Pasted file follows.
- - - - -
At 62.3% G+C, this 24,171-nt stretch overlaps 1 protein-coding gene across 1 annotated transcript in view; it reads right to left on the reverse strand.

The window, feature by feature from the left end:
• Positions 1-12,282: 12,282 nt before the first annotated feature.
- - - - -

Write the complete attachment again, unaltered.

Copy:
At 62.3% G+C, this 24,171-nt stretch overlaps 1 protein-coding gene across 1 annotated transcript in view; it reads right to left on the reverse strand.

The window, feature by feature from the left end:
• Positions 1-12,282: 12,282 nt before the first annotated feature.